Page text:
Inter-War flying training – Taking Flight

At the end of the First World War the Royal Air Force was the largest air arm in the world, with 263 Three Hawker Hinds over RAF Cranwell squadrons and 291,000 officers and men. However, in 1919 the Government estimated that Britain would not have to fight a major war for the next ten years, and cut the RAF to 17 squadrons and 31,000 personnel. Reduced to this level, the new service had to be carefully restructured to ensure there were enough trained airmen to support its expansion in an emergency.

Career officers were selected and taught to fly during their two year course at the RAF College at Cranwell. Instructor using a model aircraft to explain behaviour of aircraft, 4 Flying Training School, Abu Sueir, Egypt At the same time, a larger number of short service officers earned their Pilot’s Wings after a year’s tuition at RAF Flying Training Schools (FTS) in the United Kingdom and Egypt. From 1925, a second-line force of Special Reserve Squadrons and territorially-based Auxiliary Squadrons was raised. These part-time pilots received training during the weekend at civilian-run flying schools.

With the rise of Nazi Germany, the ‘Ten Year Rule’ was abandoned, and between 1934 and 1939 a series of expansion schemes was introduced University Air Squadrons were formed from 1925 at the Universities of Cambridge, Oxford and London. to enable the RAF to meet the threat posed by Hitler’s Luftwaffe. In May 1936 a separate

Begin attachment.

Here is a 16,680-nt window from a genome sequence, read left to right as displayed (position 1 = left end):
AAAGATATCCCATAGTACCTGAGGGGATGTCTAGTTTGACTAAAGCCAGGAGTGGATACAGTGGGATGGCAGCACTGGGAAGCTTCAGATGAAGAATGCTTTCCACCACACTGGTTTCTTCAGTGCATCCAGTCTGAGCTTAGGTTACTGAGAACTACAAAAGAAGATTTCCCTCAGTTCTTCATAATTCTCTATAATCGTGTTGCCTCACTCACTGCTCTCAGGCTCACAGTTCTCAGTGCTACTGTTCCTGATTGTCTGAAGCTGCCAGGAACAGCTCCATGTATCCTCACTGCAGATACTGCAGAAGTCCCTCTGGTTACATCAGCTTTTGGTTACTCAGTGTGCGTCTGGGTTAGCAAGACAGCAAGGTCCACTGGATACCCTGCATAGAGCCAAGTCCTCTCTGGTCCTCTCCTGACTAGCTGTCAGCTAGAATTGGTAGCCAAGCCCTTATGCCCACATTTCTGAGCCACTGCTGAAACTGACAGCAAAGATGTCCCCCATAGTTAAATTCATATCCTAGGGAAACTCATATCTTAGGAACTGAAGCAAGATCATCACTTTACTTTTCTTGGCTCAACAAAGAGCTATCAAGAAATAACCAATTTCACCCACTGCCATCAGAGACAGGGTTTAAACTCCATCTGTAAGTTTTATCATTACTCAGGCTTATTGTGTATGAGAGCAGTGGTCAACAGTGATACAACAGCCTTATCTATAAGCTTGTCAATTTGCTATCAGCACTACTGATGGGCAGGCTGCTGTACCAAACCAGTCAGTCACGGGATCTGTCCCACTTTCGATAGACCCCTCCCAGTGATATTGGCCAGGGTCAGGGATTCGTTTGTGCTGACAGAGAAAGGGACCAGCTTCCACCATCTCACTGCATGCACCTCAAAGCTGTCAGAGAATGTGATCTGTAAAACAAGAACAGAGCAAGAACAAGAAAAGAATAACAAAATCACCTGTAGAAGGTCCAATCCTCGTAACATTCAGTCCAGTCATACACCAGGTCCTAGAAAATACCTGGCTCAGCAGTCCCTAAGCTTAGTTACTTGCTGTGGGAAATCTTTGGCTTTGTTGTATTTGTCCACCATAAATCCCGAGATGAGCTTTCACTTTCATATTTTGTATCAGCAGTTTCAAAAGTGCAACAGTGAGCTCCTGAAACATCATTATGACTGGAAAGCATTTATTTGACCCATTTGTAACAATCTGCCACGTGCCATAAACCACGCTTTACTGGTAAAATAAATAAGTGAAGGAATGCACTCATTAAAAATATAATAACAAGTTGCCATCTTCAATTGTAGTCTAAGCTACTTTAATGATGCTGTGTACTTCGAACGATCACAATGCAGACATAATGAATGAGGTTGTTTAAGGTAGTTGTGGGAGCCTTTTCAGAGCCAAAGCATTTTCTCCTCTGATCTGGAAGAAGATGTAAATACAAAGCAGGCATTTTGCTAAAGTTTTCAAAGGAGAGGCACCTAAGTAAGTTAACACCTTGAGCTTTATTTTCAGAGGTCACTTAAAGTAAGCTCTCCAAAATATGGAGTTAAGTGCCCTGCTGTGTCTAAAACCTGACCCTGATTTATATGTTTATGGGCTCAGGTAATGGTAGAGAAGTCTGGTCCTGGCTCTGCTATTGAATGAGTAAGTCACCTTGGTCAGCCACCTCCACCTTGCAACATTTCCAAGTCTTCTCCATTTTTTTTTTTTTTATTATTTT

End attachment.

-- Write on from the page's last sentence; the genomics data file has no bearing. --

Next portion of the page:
Training Command was established and, in July, the RAF Volunteer Reserve (RAFVR) was formed. The RAFVR provided a reservoir of trained aircrew to support the regular and reserve squadrons. Pupil pilots learnt to fly at weekends at civilian-run flying schools and attended classes in the evenings for their ground based tuition.

RAFR Passing out report of Fg Off John Daniel Kirwan, 29 August 1935

To cope with the influx of personnel, from the mid 1930s onwards, all student pilots, except Cranwell cadets, received two months’ elementary training at civil schools. The FTS course was also cut from nine months to six to increase the output of pilots. During this period the Schools were supplied with fast new monoplane aircraft, such as the Miles Magister and Link Trainers were introduced to help teach instrument flying. Miles Magister I in flight

By 1939, RAF flying training was better than ever before, but shortages of instructors, airfields and training aircraft meant too few pilots were being produced. Nevertheless, the training structure was almost in place to support the expansion of the RAF into the mass ‘citizens’ air force’ needed to fight the coming war.